ABC’s of SEO: J is for Javascript

Posted by in ABC's of SEO on October 26th, 2011 2 Comments

Javascript is the most popular dynamic scripting language on the internet, and is responsible for some of the internet’s more advanced web applications. Javascript can help pack a lot of information into dynamic menu systems, and is commonly used on ecommerce sites to create large navigational menus, processing forms and submitting orders. SEOs sometimes warned against the use of javascript, claiming that it increases the code bloat of a website as well as inhibiting search engines from reading and indexing the keyword rich content contained within the code.

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Search engines can’t always read javascript – sometimes it can be coded in a way which hides keywords, anchor text and links from the search engines, so why do we see so many large e-commerce sites with this type of javascript navigation? Largely because ecommerce site’s wouldn’t be able to handle some of the more complex operations such as sending and receiving data to a database without interfering with the look and behaviour of the website.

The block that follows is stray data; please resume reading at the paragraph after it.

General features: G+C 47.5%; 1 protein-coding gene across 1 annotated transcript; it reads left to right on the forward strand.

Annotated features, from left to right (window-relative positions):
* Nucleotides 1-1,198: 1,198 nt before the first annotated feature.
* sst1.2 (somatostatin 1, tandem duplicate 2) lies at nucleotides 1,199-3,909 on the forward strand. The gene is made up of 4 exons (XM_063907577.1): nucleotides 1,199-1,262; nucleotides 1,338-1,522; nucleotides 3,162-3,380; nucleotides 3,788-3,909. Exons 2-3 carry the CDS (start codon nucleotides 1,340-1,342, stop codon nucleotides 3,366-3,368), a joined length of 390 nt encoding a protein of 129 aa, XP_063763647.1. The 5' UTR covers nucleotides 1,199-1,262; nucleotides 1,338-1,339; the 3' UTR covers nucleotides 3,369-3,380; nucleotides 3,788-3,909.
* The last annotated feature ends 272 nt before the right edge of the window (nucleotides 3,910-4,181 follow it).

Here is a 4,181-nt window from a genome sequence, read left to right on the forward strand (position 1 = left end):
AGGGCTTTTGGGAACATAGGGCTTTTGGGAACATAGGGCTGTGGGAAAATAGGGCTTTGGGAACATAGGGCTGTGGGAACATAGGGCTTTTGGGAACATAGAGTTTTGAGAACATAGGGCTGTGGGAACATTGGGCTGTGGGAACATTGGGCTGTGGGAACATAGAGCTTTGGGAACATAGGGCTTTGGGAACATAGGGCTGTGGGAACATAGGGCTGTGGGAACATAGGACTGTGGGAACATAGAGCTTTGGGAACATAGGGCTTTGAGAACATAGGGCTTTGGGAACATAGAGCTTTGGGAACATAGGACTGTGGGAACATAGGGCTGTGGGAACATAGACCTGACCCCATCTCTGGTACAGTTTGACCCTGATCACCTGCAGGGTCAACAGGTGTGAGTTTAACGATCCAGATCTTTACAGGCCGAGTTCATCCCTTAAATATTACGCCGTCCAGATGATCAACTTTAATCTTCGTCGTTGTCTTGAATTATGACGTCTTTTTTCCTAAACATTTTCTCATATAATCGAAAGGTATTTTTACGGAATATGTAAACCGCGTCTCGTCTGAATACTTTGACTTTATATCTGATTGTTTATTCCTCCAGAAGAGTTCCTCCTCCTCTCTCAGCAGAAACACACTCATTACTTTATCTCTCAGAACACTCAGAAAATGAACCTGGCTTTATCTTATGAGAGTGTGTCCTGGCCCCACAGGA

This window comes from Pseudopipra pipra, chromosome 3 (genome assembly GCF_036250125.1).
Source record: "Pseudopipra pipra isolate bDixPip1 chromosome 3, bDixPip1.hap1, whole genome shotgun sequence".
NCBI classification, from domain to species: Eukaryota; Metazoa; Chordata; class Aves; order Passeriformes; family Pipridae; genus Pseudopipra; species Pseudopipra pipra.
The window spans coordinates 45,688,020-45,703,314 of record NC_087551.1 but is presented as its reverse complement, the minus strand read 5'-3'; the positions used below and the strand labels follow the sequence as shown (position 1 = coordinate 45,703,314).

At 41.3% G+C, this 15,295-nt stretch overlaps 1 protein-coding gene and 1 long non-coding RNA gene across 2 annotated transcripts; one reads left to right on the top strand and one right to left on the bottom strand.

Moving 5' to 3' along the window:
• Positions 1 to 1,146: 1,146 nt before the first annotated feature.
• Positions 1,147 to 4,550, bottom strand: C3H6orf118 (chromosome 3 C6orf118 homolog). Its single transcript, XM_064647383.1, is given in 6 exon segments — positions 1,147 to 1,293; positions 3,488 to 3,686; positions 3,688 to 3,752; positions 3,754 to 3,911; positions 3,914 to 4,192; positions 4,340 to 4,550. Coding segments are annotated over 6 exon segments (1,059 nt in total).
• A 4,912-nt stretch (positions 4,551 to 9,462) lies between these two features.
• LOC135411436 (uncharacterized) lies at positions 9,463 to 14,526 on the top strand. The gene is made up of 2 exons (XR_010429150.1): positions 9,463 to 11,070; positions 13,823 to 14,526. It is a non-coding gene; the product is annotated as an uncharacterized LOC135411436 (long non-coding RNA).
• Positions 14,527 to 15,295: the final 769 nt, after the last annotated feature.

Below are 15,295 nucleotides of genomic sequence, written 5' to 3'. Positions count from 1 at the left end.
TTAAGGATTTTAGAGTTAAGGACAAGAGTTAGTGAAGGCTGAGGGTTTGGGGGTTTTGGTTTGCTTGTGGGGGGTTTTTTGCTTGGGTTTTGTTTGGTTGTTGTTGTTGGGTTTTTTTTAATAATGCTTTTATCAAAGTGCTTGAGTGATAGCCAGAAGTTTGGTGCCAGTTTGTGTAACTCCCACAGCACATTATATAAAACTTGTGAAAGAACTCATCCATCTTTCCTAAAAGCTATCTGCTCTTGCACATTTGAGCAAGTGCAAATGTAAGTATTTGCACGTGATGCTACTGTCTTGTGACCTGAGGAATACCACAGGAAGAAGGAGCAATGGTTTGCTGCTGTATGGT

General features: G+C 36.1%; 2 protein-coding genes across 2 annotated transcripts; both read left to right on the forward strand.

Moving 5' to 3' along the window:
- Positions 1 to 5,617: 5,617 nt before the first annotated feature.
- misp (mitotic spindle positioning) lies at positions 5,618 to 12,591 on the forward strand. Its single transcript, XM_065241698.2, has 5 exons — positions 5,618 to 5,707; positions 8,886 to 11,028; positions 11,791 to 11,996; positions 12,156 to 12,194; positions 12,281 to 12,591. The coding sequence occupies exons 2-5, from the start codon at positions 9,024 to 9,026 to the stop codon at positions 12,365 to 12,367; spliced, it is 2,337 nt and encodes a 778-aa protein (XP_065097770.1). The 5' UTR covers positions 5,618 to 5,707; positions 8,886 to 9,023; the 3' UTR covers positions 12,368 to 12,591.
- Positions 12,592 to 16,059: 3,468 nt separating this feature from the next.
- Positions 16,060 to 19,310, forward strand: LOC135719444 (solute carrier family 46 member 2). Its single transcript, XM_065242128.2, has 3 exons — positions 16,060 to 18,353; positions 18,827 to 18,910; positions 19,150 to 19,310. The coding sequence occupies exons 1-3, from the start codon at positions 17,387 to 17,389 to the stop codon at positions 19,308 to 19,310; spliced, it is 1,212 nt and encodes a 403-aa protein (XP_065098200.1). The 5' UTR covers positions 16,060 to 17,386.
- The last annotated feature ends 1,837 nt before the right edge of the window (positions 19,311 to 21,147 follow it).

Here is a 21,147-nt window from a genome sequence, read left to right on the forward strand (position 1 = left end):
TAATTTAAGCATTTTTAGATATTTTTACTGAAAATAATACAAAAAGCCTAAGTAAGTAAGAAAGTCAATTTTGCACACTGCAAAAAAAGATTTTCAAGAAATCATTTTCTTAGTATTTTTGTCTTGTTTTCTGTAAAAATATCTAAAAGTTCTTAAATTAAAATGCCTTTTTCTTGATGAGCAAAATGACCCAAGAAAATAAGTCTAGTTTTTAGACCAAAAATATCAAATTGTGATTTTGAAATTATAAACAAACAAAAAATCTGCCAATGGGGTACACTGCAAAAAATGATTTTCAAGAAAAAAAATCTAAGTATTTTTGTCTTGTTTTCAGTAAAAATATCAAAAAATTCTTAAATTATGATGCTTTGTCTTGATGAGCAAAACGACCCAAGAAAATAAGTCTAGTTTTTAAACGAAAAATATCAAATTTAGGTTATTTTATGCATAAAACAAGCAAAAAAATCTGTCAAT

Normally javascript code is referenced to external .js files within the <HEAD> tags of a page, but it can be contained inline within any part of a page. A .js file can be created containing only the javascript code, as <SCRIPT LANGUAGE=”JavaScript” SRC=”example.js”></SCRIPT>, it is wise to keep these references down to a minimum instead of placing reams of javascript inline. In fact it makes some sense to position javascript code further down the page, the suggestion being that the Googlebot can get bored and wander off before scanning the entire document. If this is the case then we want navigational links and content to be indexed as flat html rather than javascript code.

Javascript being a no-no for SEO is a myth – it just needs to be properly planned to ensure that search engines can find the content. Remember that your website is not just for Google to crawl and index, it’s also for your audience, and javascript can be a useful way of providing enhanced user interfaces.

Earlier in the month Google announced the development of a new web programming language, Dart, which a leaked memo confirms is designed to “ultimately to replace JavaScript as the lingua franca of web development on the open web platform.”

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